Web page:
Kolkata is buzzing as India will play their first-ever day-night Test match when they lock horns with Bangladesh in the second match at the Eden Gardens which begins on Friday (November 22).

The first-ever day-night Test was played between Australia and New Zealand at the Adelaide Oval in November 2015 and four years later, the world number-ranked Test team in the world, will become the ninth Test playing nation to play a five-day game under lights.

The hosts association Cricket Association of Bengal (CAB) has arranged for a grand spectacle at the Eden Gardens. Some of them include Army para troopers landing onto the pitch carrying the pink ball and handing it over to both the captain Virat Kohli and Mominul Haque.

As far as the series is concerned, the hosts already lead the two-match series 1-0 after an emphatic win in Indore.

Ahead of the historic match, here’s what has been said about the Test:

“The pink-ball Test is a challenge for us. It is very exciting for us as the energy will be very high. It is a landmark occasion. I can’t speak for another team or board. But our conversations with the BCCI over the last few years has been to improve our Test game.” Virat Kohli

“I think there are two sides to it. One is to bring more spectators, but also at the same time, not compromising the standard of play. If the ball starts getting wet and if the game starts getting affected, then I think we need to sit back and decide what we want to do. If both these things come together then I think it’s a win-win story.” Sachin Tendulkar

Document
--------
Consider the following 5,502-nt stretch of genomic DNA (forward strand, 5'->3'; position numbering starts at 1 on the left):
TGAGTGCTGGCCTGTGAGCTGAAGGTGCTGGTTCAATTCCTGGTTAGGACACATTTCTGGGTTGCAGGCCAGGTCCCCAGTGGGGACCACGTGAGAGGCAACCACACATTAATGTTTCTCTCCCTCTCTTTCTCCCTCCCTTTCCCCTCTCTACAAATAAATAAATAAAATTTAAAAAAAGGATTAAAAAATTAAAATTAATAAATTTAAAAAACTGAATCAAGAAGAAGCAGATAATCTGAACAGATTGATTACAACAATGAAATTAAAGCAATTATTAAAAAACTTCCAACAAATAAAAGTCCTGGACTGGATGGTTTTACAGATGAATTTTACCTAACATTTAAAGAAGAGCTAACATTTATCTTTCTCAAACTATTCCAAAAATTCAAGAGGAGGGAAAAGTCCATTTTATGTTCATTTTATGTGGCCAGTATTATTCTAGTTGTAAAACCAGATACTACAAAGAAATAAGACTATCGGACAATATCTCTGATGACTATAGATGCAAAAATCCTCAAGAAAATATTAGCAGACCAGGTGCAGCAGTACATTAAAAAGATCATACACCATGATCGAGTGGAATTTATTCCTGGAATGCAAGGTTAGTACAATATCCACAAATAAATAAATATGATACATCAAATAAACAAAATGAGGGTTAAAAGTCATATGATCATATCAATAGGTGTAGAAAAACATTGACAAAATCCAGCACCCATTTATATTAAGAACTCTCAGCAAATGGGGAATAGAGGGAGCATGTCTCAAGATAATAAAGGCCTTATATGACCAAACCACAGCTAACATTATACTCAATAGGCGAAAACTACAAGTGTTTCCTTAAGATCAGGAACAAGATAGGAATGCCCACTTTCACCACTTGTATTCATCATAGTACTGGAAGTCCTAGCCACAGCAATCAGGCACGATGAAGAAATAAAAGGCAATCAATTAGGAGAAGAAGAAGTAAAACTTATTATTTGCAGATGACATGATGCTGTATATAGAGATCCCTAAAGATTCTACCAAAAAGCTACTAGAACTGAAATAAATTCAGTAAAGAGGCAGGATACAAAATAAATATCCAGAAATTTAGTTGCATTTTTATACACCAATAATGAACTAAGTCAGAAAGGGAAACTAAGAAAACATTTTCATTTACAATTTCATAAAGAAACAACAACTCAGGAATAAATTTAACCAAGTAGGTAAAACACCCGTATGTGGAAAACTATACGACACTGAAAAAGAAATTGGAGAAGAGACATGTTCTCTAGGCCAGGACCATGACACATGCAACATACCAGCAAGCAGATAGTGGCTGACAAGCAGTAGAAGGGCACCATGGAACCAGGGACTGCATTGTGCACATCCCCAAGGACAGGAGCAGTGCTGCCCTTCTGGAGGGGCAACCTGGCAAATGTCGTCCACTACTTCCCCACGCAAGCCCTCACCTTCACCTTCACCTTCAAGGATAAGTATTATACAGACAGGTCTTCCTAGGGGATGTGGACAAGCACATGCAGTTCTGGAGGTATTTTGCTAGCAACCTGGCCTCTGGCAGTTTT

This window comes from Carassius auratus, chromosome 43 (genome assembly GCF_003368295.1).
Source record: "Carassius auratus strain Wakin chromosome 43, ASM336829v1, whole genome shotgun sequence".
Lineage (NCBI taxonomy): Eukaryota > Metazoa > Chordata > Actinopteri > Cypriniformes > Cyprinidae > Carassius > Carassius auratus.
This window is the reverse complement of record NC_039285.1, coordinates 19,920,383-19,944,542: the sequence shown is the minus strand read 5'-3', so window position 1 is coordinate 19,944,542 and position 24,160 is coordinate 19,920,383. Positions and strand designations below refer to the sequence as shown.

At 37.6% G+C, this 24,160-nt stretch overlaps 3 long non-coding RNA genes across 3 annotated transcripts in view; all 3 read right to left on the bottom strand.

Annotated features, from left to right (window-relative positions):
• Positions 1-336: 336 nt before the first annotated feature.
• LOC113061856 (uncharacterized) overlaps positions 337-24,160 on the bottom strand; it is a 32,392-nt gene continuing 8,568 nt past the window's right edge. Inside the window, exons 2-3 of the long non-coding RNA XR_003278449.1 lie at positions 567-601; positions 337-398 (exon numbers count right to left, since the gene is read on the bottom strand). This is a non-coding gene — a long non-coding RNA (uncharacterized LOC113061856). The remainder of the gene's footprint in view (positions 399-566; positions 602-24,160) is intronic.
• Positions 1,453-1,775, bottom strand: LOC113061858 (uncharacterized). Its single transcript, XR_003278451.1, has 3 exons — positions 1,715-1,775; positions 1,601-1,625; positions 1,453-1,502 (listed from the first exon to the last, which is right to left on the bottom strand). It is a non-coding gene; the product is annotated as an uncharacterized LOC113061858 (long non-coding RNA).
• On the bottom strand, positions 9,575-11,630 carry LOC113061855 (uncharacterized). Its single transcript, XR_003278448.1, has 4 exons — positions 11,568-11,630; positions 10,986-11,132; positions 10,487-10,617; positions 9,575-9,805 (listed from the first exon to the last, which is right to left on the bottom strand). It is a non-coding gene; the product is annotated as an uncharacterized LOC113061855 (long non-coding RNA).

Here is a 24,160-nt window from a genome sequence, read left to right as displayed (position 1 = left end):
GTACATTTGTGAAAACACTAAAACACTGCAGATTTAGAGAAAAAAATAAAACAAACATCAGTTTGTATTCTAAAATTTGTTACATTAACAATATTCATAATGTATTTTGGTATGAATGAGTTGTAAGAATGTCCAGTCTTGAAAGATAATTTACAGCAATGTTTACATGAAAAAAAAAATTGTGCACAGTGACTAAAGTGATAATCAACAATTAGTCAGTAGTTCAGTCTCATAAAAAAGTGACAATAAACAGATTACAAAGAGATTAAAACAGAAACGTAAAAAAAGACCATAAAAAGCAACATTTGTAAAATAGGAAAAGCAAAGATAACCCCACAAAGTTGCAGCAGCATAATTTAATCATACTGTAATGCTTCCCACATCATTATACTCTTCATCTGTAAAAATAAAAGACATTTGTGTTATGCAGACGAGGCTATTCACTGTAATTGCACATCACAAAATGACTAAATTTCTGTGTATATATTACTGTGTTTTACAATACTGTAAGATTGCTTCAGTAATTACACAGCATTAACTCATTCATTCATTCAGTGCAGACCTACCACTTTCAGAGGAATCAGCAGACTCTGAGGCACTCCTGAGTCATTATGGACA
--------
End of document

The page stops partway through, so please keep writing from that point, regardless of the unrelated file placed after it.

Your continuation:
“If it is challenging for slips, it is for me as well. Unlike in T20 or one-dayers, players will leave deliveries more. And the ball wobbles when our pacers bowl. It could also be slightly difficult to pick the ball during twilight. And because this ball has been manufactured to last longer, it could be challenging for batsmen.” Wriddhiman Saha

“Pink ball plays normal at this time of the day, and in this light. I think the challenge will be when the Test is under lights. Sunset is quite early here I think 4:30 pm. I think that’ll be the time when we see the pink ball come into play. The twilight hour, dusk is when it seems to do a little bit more. My experience is only from watching on TV. It will be the period of the Test match when tactically things might do a few different things.” Bangladesh’s spin bowling coach Daniel Vettori